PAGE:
Selected cases finding insufficient evidence of constructive possession
State v. Alvarez, 105 Wn. App. 215 (2001)(miscellaneous articles insufficient in light of evidence juvenile defendant living elsewhere to find he possessed gun); State v. Gutierrez, 50 Wn. App. 583, 749 P.2d 213 (1993)(insufficient evidence to show dominion and control of contraband found in trailer); State v. Spruell, 57 Wn. App. 383, 788 P.2d 21 (1990)(presence in house, proximity on fingerprint on plate containing cocaine insufficient to establish dominion and control); State v. Callahan, 77 Wn.2d 27, 29, 459 P.2d 400 (1969)(proximity of drugs near defendant who was guest on houseboat and admission of handling drugs earlier in day insufficient to establish dominion and control); State v. Hystad, 36 Wn. App. 42 (1983).
Jury instruction on dominion and control WPIC 50.03
A jury instruction which provides that constructive possession occurs where there is dominion and control over the substance or the premise is error. Such an instruction operates as a directed verdict on the element of possession. As a matter of law, control over premises raises only a rebuttable inference of dominion and control over the drugs. State v. Cantabrana, 83 Wn. App. 204, 921 P.2d 572 (1996)(reversing and remanding); Cf
State v. Portrey, 102 Wn. App. 8988 (2000)(court did not err in refusing defense modified WPIC 50.03 because control over premises was not a factual issue in the case and there was more evidence than mere proximity to drugs).
In VUFA case, state proposed instruction read: “Constructive possession occurs when there is no actual physical possession but there is dominion and control over the item.” Defense proposed addition “...and such dominion and control may be immediately exercised” rejected by the trial court. Appellate court upholds court action because defense proposed instruction was “not accurate because it added an element to the crime of unlawful possession of a firearm that is not included” in RCW 9.94.040(1)(a). State v. Howell, 119 Wn. App. 644 (2003).
Use of supplemental instruction on dominion and control (i.e. “Dominion and control is the ability to reduce an object to actual possession”) was a misstatement of law and conviction as to co-defendant reversed. State v. Hagen, 55 Wn. App. 494 (1989).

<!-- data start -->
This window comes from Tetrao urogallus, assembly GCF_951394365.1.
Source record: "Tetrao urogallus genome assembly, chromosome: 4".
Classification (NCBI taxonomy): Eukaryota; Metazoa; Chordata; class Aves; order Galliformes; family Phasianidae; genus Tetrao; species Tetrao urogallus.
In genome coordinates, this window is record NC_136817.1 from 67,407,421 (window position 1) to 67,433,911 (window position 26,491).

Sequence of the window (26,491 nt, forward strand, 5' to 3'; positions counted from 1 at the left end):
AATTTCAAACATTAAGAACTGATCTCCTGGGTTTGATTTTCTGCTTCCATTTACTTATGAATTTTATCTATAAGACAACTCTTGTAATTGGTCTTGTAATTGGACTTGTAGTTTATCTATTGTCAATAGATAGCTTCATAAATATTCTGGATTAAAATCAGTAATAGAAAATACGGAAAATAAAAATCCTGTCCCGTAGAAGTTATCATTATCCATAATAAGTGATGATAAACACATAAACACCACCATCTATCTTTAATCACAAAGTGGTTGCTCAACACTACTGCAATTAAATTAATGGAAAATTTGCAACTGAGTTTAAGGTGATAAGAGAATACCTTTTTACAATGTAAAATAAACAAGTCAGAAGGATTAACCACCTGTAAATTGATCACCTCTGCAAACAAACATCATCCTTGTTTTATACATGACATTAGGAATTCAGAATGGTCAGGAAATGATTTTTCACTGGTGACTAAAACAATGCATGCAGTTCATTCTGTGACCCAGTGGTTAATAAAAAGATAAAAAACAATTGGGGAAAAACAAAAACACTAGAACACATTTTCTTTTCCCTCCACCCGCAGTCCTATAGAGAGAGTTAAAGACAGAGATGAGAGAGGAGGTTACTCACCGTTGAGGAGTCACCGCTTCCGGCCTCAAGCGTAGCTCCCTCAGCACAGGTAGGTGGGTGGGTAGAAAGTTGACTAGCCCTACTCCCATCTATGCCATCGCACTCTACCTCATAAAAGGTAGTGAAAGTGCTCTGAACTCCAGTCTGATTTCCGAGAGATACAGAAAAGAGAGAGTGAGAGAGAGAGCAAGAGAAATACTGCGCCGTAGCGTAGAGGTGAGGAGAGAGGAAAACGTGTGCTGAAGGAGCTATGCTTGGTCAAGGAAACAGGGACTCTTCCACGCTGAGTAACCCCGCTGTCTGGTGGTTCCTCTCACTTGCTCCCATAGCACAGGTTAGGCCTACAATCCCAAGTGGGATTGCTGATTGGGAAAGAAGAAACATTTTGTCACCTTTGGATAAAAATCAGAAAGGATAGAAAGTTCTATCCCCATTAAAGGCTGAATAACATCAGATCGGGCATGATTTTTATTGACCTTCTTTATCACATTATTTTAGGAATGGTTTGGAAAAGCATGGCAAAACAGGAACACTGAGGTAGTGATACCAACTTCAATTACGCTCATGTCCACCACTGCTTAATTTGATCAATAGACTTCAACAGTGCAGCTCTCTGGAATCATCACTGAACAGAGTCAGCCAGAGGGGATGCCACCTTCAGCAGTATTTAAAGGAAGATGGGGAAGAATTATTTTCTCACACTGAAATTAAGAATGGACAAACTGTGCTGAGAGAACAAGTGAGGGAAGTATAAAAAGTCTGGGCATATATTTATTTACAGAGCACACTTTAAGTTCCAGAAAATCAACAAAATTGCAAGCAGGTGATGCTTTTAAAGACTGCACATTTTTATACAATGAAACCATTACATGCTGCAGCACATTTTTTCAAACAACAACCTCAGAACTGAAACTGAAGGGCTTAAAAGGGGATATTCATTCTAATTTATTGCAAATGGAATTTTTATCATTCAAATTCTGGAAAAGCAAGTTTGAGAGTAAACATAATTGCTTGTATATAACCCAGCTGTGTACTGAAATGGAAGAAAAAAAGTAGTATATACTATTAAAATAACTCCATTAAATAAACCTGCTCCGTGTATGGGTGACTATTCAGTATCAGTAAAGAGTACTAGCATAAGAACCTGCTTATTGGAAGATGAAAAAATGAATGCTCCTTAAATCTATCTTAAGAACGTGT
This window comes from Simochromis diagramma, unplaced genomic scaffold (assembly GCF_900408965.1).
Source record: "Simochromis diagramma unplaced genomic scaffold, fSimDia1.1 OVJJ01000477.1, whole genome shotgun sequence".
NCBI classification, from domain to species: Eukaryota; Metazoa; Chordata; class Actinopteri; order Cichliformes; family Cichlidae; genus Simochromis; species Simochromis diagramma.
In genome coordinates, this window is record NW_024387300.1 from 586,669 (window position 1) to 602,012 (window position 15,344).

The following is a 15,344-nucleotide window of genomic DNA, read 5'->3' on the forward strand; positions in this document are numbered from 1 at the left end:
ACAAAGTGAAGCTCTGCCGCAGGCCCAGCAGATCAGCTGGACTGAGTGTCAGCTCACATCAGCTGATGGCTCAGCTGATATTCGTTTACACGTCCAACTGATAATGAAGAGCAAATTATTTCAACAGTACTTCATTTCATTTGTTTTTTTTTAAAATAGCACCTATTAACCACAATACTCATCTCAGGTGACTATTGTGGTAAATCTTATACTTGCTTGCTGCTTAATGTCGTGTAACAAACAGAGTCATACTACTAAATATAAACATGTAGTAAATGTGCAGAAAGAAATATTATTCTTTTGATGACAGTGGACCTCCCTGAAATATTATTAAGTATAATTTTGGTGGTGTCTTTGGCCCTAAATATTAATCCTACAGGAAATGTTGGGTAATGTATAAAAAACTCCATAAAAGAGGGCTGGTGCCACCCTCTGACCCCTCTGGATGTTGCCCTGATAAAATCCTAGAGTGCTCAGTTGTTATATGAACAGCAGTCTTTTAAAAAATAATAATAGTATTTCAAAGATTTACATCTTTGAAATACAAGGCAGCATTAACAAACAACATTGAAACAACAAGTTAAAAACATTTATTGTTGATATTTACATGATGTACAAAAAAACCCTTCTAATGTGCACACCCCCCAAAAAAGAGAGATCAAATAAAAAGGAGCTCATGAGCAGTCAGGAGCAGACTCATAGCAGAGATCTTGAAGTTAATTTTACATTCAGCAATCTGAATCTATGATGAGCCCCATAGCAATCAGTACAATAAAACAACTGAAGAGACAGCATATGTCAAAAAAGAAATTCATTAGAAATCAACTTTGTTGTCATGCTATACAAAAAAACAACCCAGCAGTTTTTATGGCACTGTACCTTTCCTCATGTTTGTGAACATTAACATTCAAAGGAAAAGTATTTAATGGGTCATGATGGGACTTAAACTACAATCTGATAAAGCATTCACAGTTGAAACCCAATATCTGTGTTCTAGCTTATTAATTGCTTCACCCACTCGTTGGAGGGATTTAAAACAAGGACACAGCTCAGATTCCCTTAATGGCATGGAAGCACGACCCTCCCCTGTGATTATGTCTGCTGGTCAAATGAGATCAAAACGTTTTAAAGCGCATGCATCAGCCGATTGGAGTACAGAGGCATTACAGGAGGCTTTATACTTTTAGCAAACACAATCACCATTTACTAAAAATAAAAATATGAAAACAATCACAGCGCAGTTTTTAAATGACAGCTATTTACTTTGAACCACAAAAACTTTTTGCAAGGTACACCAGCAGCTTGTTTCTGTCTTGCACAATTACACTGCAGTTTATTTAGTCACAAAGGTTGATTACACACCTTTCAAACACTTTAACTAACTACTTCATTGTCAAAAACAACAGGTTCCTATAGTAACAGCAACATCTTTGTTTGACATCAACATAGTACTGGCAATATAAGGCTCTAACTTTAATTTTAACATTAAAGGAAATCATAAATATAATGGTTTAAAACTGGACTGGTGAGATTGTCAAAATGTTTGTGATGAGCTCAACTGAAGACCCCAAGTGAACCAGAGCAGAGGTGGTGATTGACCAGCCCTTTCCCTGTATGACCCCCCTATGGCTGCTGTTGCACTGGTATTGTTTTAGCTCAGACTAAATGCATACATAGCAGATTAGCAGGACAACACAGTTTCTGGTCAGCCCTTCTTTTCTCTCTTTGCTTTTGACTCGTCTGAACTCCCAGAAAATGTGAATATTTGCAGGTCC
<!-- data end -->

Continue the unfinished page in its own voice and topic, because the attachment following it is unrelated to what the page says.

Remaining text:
In an unwitting possession case, instructions must contain requirement defendant knew cocaine on premises. State v. Ponce, 79 Wn. App. 651, 653 (1995). Requirement not applicable in appeal from dominion and control cases where sufficiency of evidence challenged. State v. Tadeo-Mares, 86 Wn. App. 813 (1997).
“Unwitting possession” versus “fleeting, momentary” possession
“Unwitting possession” should not be confused with a defense based on “momentary, temporary and fleeting” possession. Unwitting possession is a legal excuse and an affirmative defense. The amount of time drugs are possessed is irrelevant where one presents an “unwitting possession” defense. By contrast, “fleeting” possession is obviously concerned with the amount of time involved. A “fleeting possession” defense attacks whether the government can produce the quantum of evidence necessary to establish the defendant’s control over the drugs and carry its burden on the element of possession. Put differently “momentary handling” goes to the question of whether the defendant had “possession” in the first instance. State v. Staley, 123 Wn.2d 794 (1994)(trial court properly refused “unwitting possession” instruction where the defense was premised on “momentary, temporary or fleeting possession”).
Possession is more than passing control Momentary handling, without more, while illegal, is insufficient without more to prove possession. Momentary handling, when combined other evidence, such as dominion and control of premises, or a motive to hide the police, is sufficient to prove possession. State v. Summers, 107 Wn. App. 373 (2001)(defense instruction that jury must find defendant not guilty if they found only passing or momentary control not an accurate instruction on law and properly refused).